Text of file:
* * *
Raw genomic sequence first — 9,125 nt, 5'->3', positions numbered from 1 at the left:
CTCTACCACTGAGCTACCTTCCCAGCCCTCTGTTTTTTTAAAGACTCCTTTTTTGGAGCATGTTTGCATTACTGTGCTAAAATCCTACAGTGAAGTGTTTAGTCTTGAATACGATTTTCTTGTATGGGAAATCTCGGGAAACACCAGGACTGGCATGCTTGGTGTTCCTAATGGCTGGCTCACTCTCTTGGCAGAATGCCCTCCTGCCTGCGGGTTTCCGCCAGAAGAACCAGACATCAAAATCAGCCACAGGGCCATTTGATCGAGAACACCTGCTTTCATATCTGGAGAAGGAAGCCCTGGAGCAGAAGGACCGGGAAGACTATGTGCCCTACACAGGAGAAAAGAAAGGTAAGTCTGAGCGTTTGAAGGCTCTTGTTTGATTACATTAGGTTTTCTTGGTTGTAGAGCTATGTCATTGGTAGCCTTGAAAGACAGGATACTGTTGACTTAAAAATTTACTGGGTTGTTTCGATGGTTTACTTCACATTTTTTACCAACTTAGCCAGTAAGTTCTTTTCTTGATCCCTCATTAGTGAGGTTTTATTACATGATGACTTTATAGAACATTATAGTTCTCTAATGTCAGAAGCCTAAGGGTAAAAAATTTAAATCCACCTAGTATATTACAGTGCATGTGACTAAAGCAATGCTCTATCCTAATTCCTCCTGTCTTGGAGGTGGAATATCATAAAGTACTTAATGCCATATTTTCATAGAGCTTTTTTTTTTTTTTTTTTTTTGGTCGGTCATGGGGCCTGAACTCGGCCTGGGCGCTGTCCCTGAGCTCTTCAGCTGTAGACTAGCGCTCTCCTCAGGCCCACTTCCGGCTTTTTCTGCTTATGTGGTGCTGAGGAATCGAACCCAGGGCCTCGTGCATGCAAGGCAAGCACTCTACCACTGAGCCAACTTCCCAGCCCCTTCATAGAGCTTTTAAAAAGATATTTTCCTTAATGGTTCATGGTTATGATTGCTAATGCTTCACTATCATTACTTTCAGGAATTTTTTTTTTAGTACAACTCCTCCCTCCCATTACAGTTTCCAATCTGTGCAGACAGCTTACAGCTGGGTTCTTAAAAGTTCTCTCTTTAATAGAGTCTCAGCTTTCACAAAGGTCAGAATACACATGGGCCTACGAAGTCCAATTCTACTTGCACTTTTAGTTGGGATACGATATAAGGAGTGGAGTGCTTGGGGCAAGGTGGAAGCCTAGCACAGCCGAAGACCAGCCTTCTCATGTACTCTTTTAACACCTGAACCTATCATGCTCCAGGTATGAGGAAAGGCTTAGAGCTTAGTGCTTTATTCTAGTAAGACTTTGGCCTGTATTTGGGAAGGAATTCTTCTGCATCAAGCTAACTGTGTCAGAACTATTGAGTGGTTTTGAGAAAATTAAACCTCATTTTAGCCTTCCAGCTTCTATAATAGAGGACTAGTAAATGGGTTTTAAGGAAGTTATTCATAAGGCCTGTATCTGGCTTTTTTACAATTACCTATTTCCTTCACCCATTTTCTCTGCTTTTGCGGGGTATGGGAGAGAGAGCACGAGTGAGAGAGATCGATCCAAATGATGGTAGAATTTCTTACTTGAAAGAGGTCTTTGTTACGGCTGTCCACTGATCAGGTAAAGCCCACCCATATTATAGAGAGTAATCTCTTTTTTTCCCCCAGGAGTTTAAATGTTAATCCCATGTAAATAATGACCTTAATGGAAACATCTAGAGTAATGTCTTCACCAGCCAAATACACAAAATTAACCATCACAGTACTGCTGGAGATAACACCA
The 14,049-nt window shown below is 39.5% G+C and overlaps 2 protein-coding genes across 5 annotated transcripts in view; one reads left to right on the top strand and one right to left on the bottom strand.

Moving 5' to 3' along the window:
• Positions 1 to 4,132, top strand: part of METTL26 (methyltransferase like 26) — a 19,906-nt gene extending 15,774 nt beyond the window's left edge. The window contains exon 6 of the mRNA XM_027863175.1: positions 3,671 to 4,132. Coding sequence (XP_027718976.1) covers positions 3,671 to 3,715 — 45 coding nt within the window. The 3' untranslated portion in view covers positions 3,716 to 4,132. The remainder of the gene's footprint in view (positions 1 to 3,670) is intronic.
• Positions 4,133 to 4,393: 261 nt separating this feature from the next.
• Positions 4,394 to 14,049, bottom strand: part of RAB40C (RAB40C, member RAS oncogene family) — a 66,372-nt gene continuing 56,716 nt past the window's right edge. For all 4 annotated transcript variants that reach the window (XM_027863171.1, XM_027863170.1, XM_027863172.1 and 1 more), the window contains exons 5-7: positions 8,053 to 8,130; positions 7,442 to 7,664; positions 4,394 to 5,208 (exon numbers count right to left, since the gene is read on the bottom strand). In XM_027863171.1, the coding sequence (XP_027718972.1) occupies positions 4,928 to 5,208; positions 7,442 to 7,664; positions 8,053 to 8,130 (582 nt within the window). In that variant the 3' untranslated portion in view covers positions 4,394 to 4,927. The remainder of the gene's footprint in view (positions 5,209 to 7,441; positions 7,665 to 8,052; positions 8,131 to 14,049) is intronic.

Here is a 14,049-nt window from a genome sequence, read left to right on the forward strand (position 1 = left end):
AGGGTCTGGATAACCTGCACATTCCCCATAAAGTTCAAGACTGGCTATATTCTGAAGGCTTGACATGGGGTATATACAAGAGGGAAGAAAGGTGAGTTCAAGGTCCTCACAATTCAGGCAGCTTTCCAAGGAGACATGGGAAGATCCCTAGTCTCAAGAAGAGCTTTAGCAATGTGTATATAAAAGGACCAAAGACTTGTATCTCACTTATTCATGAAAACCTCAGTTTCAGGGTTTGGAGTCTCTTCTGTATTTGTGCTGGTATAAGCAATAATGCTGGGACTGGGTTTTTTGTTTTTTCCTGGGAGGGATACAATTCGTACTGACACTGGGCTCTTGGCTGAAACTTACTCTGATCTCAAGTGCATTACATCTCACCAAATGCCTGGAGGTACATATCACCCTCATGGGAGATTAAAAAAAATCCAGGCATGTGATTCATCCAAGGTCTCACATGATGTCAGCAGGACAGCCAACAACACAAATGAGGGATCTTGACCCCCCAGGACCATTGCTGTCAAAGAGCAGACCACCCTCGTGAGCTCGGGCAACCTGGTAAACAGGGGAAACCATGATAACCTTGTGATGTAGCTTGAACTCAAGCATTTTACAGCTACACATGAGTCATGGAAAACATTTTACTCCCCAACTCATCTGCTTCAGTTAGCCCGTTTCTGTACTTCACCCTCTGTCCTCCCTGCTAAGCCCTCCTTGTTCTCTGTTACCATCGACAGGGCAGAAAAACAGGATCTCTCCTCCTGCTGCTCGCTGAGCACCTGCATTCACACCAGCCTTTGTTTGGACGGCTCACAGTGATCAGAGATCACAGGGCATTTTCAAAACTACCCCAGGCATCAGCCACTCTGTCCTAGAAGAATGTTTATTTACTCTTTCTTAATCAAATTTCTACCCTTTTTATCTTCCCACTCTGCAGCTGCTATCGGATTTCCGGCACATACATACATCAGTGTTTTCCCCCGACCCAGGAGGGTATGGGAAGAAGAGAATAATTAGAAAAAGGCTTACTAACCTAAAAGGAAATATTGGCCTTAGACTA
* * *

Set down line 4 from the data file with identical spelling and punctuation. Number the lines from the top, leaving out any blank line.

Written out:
Moving 5' to 3' along the window: